The third wife who wasn’t married was called Maria. Maria was pregnant and they were planning on giving birth in a hot-tub they had built round the back. That’s why I had finally come to visit them. Maria’s sleeping, my dad said to me, it has been hard on her, he said. Then he said, come to me. Come to me, he said, and I came to him and I sat on his lap, which was awkward as I was already much bigger than him and he was sat on a beanbag so that I was half lying on top of him, and he said to me, you got the worst of me, he said, I’m sorry you got the worst of me, he said. I wanted to run away, right then, I wanted to make up an excuse to run away, but I couldn’t.

When Maria saw me she started crying. She took me out onto the porch and she held my hand in hers and she stroked it and stared into my eyes and wept and said nothing. Then she said, you’re such an innocent. That was all she said. Then she started crying again. I’m pregnant with a little innocent baby, she said. After a while she regained her composure and we went back inside.

I was sleeping in a miserable hammock in the living room so I had no place of my own. My dad played cassettes of jazz albums like Giant Steps by John Coltrane while Maria cooked. I had to use their compost toilet and it was a like crapping into a mineshaft to hell. We ate some vegetarian slop by candlelight. By this time it was really pouring. That blessed sound. Rain. Tin tin tin. Miley sang one of Maria’s favourite Donovan song to the unborn baby. My dad never asked me a single question. He talked about music, about philosophy, and how the moon relates to vegetables, but nothing about me.

Maria had to go to bed early because of the baby and so Miley and my dad opened another bottle of wine in front of the stove. They were both really drunk, and both had missing teeth, I realised, I guess there were no dentists where they were living and so I imagined they just yanked them out with the aid of a door and a piece of string like in the comic strips. Miley sang some more Donovan songs about castles and fairy princesses in the moon. Then my dad turned on the shortwave radio. Listen to this, he said, as he spun across the dial, with distant Russian radio stations appearing from out of the static. Miley turned to me. Why don’t you give us a song? she said. Yes, my father said, let’s see what he’s made of, let’s see if he has learned anything, he said. But the moment had been prepared for. I knew that my father would ask me for a song, that the only thing he would ask me would be for a song, and so I had prepared one in advance, I had taught myself a version of “I Had A King” from Song to a Seagull by Joni Mitchell, one of his favourites, and I picked up the guitar and closed my eyes and started to sing those lines, those immortal lines.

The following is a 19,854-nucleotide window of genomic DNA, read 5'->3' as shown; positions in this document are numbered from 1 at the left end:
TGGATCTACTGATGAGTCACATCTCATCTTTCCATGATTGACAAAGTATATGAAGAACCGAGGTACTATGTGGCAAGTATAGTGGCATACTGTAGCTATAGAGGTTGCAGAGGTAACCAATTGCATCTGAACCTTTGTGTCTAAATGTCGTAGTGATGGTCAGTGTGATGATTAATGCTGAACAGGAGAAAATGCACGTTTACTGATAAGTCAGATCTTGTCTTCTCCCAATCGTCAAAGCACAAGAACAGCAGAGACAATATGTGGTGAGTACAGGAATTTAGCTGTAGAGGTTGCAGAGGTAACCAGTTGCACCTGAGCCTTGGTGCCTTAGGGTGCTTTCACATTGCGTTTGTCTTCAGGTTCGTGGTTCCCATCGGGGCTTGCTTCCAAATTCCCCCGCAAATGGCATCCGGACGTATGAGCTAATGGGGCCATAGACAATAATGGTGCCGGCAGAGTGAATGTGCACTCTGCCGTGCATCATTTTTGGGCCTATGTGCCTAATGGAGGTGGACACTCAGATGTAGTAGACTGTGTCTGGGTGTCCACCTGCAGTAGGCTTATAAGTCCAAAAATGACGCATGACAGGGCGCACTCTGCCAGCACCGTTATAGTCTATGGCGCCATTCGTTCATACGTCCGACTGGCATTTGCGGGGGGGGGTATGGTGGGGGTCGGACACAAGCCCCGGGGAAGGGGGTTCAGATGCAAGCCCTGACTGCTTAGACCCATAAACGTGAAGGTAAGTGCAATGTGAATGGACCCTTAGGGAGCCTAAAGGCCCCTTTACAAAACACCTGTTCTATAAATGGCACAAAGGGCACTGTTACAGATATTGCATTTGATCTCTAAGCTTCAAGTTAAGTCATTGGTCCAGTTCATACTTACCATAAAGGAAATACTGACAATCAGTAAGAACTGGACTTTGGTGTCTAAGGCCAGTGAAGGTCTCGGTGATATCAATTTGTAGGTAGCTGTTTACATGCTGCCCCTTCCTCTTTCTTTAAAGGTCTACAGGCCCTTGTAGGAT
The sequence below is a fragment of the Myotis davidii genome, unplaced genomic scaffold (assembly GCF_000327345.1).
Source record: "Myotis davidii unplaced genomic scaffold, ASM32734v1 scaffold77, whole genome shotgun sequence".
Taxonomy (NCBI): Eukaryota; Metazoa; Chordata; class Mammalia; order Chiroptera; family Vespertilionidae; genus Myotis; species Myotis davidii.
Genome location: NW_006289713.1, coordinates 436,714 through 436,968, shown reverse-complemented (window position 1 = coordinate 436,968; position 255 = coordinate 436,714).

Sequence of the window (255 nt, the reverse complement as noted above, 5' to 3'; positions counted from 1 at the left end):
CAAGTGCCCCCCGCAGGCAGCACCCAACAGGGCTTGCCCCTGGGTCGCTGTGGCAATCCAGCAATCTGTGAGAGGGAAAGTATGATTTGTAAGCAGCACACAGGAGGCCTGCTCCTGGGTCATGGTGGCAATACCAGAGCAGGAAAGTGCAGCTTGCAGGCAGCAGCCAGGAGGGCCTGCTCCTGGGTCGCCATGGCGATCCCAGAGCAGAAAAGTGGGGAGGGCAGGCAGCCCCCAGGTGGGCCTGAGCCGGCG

I gave it everything I had, about how I had a king once and how I loved my father if he would only come back, but when I finished, and opened up my eyes, Miley had passed out on a bean bag and my dad was facing the other way, drunkenly scanning through the dial on the shortwave radio.

I said goodnight but he never heard me. I got a lift back with the same gypsies the next day. Who would have believed it. And now years later, with all of them dead, I’m reading this list by The Snork, this list of rare records for sale, and he says, The Hissing of Summer Lawns is the story of the 1970s, and I realise I lived a parallel decade, or maybe I’m going backwards too, to 1977, and “I Had A King”, and then the 1980s, it’s true, was the sound of Blue

David Keenan